Polychlorinated biphenyls (PCBs) activate neutrophils to induce degranulation and undergo superoxide production through a mechanism that involves stimulation of phospholipase A(2) (PLA(2)). Since the biochemical processes leading to the PCB-induced activation of this enzyme are unknown, the objective of this study was to determine whether protein phosphorylation has a role in this mechanism. Isolated rat neutrophils were labeled with [(3)H]-arachidonic acid ([(3)H]-AA), and activation of PLA(2) was determined from release of radioactivity into the medium. Exposure to the PCB mixture Aroclor 1242 induced release of [(3)H]-AA, and pretreatment with bromoenol lactone (BEL), an inhibitor of calcium-independent PLA(2), diminished release by 80%. Genistein, an inhibitor of tyrosine kinases, caused a small but significant decrease in Aroclor 1242-stimulated release of [(3)H]-AA. Daidzein, a genistein analog with no activity to inhibit tyrosine kinases, had no effect on [(3)H]-AA release. An inhibitor of p38 mitogen-activated protein kinase (MAPK), SB203580, did not affect Aroclor 1242-induced PLA(2) activity at concentrations selective for p38 MAPK; however, PD 98059, which inhibits MAPK kinase (MEK), decreased [(3)H]-AA release to about the same extent as genistein. Treatment of neutrophils with Aroclor 1242 induced phosphorylation of p44 MAPK, and this phosphorylation was unaffected by BEL but was inhibited by PD 98059. Staurosporine, a nonselective inhibitor of protein kinase C (PKC), inhibited PCB-induced release of [(3)H]-AA. Ro 32-0432, a selective inhibitor of PKC(alpha) and PKC(beta1), produced the greatest degree of inhibition (40%) among the tested protein kinase inhibitors. These results suggest that tyrosine kinases, PKC, and the MEK/MAPK pathway are involved in a fraction of Aroclor 1242-induced activation of PLA(2).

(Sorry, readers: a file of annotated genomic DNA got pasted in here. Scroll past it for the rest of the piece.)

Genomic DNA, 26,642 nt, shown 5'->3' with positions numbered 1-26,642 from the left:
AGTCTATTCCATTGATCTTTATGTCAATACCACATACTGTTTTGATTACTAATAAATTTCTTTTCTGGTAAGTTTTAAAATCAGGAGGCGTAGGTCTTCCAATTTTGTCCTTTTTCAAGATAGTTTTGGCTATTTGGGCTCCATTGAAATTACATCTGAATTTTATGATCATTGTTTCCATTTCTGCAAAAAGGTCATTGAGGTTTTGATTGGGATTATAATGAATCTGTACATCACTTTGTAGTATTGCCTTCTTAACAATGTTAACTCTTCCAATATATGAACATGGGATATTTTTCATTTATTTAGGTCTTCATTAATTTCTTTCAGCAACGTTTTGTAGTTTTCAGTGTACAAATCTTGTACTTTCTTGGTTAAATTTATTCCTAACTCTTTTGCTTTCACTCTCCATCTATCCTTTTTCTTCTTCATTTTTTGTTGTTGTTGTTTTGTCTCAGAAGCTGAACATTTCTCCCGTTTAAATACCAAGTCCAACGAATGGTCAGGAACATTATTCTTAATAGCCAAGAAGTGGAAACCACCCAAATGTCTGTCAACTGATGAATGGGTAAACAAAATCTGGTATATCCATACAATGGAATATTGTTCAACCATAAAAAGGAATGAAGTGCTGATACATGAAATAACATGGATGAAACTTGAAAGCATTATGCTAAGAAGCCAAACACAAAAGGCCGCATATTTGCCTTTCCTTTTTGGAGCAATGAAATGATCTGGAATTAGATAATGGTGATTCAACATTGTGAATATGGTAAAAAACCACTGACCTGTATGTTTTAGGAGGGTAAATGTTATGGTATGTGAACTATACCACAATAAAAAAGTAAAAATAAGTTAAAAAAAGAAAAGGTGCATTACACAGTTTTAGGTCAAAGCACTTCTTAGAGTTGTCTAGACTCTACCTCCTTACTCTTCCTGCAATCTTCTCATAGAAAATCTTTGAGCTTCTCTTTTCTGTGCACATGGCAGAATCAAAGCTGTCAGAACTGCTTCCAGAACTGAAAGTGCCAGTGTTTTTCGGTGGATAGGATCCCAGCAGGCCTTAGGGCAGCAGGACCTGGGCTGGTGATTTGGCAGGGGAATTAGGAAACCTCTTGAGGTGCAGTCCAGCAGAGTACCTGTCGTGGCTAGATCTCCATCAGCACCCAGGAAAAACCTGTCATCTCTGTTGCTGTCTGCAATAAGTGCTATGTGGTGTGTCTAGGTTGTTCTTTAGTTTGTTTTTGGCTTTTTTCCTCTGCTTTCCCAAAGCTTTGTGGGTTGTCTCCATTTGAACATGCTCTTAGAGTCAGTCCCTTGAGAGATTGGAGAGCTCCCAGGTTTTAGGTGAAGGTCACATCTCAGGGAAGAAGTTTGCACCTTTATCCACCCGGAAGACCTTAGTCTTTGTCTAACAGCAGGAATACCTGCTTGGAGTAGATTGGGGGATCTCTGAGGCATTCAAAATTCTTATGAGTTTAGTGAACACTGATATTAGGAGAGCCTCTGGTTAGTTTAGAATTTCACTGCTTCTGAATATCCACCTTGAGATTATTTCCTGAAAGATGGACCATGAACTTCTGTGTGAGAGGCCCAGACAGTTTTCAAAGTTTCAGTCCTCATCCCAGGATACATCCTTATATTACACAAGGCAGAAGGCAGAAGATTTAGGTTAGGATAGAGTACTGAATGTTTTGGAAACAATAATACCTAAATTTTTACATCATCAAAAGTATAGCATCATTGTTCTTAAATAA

Copyright 2000 Academic Press.